80 U.S. Muslim organisations call for federal investigation into anti-Muslim group’s ‘spying’

Steven Emerson. Pic: WMAL DC (Twitter)

A letter signed by more than 80 Muslim organisations has been sent to the U.S. Department of Justice urging it to launch an investigation into an anti-Muslim group that was allegedly spying on Muslim groups in America.

The signatories have urged the Department of Justice to look into the evidence that the Investigative Project on Terrorism (IPT) has spent over a decade conspiring to infiltrate and spy upon prominent mosques, Muslim advocacy groups and Muslim leaders, including a member of Congress, for the benefit of a foreign government (Israel).

The letter reads: “This systematic campaign of spying touched nearly every prominent Muslim organization in the United States, including the Council on American-Islamic Relations (CAIR), the Islamic Society of North America (ISNA), the Islamic Networks Group (ING), the Muslim Alliance of North America (MANA), Muslim American Society (MAS), the Muslim Legal Fund of America (MLFA), Muslim Advocates, the Muslim Public Affairs Council (MPAC), among others, and even an educational institution, Zaytuna College.”

The letter was sent by CAIR to Attorney General Merrick Garland, Inspector General Michael Horowitz, Assistant Attorney General for Civil Rights Kristen Clarke, and U.S. Department of Justice on January 30th.

CAIR is conducting its own internal investigation over the alleged spying by the IPT.

The letter further reads: “ITP’s conspiracy to spy upon American mosques and Muslim organizations was not surprising. Civil rights advocates have been targeted by infiltrators and saboteurs for decades. It is long past time for this behaviour to come to an end.”

According to the Georgetown University Bridge Initiative, Steve Emerson, the founder of ITP has a “history of promoting falsified information and conspiracy theories about Islam and Muslims.”

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In December last year, the Ohio chapter of CAIR announced the termination of its local director Romin Iqbal, for allegedly sharing confidential information for several years to a “known anti-Muslim hate group that was supplying information to Israel.”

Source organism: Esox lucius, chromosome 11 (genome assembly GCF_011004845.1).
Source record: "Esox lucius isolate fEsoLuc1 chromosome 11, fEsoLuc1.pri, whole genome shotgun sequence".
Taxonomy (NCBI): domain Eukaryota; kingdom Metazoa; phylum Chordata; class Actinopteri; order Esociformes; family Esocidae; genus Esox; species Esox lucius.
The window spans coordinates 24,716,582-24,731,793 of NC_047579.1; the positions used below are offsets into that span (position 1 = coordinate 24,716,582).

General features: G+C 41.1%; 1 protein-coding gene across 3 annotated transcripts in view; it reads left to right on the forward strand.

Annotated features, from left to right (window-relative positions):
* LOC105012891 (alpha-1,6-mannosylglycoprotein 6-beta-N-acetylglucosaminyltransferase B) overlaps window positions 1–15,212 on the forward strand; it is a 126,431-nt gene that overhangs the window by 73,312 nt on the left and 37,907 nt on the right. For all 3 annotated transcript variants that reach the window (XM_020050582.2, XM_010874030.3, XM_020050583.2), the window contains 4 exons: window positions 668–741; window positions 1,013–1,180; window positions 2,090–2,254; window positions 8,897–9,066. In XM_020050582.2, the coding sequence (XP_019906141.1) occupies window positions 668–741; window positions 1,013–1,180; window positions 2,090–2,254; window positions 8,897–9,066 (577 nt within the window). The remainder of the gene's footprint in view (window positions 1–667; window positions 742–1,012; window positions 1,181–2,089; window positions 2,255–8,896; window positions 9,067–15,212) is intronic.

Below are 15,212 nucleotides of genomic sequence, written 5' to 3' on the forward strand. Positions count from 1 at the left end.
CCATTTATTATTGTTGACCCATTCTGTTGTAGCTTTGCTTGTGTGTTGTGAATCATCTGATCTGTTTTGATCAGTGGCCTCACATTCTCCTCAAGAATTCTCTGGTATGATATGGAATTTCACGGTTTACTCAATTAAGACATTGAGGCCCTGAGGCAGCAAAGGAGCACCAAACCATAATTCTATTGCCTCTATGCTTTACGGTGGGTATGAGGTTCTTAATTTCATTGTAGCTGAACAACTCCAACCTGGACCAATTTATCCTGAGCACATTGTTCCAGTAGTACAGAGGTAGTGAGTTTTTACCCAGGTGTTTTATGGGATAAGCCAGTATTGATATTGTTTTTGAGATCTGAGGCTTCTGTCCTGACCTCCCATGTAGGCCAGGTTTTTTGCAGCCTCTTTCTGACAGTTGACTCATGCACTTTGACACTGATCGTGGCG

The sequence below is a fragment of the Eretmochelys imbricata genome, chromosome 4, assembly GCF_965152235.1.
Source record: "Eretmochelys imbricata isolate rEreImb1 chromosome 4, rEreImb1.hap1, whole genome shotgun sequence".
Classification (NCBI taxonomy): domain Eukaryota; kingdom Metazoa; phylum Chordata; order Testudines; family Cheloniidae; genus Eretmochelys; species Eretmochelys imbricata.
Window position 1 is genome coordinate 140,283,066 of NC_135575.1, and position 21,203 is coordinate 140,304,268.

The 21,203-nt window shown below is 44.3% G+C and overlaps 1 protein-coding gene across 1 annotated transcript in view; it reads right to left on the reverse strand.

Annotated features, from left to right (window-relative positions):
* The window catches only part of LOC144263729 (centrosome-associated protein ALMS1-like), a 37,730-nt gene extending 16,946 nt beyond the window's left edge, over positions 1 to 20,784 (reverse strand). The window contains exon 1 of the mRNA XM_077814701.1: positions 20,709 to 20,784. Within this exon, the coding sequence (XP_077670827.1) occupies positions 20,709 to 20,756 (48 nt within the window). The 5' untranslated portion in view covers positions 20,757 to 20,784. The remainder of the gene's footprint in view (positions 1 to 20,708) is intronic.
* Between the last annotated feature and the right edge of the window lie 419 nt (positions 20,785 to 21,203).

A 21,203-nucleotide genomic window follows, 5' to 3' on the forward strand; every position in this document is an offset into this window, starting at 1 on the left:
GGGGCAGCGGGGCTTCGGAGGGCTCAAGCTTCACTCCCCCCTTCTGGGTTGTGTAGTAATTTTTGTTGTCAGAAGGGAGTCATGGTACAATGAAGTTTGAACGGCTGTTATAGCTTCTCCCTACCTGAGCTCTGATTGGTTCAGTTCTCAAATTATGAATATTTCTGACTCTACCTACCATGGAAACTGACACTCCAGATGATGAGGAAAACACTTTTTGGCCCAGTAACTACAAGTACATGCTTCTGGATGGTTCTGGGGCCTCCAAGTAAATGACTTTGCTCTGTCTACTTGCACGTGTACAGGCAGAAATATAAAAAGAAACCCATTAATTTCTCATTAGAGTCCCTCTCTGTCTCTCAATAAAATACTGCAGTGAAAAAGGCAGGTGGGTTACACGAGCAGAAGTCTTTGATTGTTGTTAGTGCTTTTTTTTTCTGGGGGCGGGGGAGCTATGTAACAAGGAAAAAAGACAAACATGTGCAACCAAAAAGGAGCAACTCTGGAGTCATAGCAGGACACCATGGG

After the termination of Iqbal, a Virginia based Muslim volunteer came forward to admit that he was spying for the IPT for a monthly remuneration from 2008 to 2012.

Tariq Nelson of the Dar Al-Hijrah Islamic Centre in Falls Church, Virginia, said: “For about four years starting in 2008, I provided information to IPT. Emerson used SAE Productions, one of his for-profit companies, to pay me about $3,000 per month. Looking back on those times, it’s now clear to me that Emerson’s main goal in spying on Muslims was to protect the Israeli government; essentially, to ensure there would never be a ‘Muslim AIPAC’ to challenge U.S. support for Israel.”

CAIR also claimed that the IPT’s one goal was “protecting the Israeli government by undermining Muslims engaged in political and human rights activism.” The group also released a series of emails that were allegedly exchanged between IPT and Israeli officials.

Romin Iqbal (c)

An ITP whistle-blower told CAIR: “I came to realise that IPT’s main concern was not protecting our nation from legitimate threats, but protecting a foreign government – Israel – from legitimate criticism. We were essentially being used as an Israel lobbying organization.”

The letter from the Muslim organisations further reads: “We are concerned that IPT’s alleged actions were meant to impact our community’s ability to religiously assemble and provide ministry; peacefully assemble to politically organize; petition the government; meet with state and federal elected officials; mobilize get out the vote campaigns; and defend the civil and constitutional rights of American Muslims through advocacy and legal representation.”